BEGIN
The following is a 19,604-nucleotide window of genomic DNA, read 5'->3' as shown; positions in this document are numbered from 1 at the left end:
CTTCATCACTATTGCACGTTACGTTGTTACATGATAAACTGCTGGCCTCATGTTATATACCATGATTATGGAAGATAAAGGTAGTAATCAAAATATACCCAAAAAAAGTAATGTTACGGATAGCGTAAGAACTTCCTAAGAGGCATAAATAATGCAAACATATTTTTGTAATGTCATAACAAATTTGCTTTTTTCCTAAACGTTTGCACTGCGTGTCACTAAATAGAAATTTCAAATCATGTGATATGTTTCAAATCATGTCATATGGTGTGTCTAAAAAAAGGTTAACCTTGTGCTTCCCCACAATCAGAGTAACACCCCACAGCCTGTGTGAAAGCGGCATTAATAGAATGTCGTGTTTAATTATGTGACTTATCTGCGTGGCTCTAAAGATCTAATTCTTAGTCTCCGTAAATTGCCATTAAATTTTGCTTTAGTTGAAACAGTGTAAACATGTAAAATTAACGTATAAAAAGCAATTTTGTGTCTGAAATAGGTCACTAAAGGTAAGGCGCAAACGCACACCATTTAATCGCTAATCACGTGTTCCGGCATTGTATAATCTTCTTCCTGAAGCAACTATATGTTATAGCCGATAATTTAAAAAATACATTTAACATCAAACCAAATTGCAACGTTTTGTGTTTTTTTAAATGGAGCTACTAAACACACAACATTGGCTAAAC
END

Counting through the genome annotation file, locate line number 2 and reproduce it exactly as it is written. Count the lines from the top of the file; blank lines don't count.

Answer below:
CTTCATCACTATTGCACGTTACGTTGTTACATGATAAACTGCTGGCCTCATGTTATATACCATGATTATGGAAGATAAAGGTAGTAATCAAAATATACCCAAAAAAAGTAATGTTACGGATAGCGTAAGAACTTCCTAAGAGGCATAAATAATGCAAACATATTTTTGTAATGTCATAACAAATTTGCTTTTTTCCTAAACGTTTGCACTGCGTGTCACTAAATAGAAATTTCAAATCATGTGATATGTTTCAAATCATGTCATATGGTGTGTCTAAAAAAAGGTTAACCTTGTGCTTCCCCACAATCAGAGTAACACCCCACAGCCTGTGTGAAAGCGGCATTAATAGAATGTCGTGTTTAATTATGTGACTTATCTGCGTGGCTCTAAAGATCTAATTCTTAGTCTCCGTAAATTGCCATTAAATTTTGCTTTAGTTGAAACAGTGTAAACATGTAAAATTAACGTATAAAAAGCAATTTTGTGTCTGAAATAGGTCACTAAAGGTAAGGCGCAAACGCACACCATTTAATCGCTAATCACGTGTTCCGGCATTGTATAATCTTCTTCCTGAAGCAACTATATGTTATAGCCGATAATTTAAAAAATACATTTAACATCAAACCAAATTGCAACGTTTTGTGTTTTTTTAAATGGAGCTACTAAACACACAACATTGGCTAAAC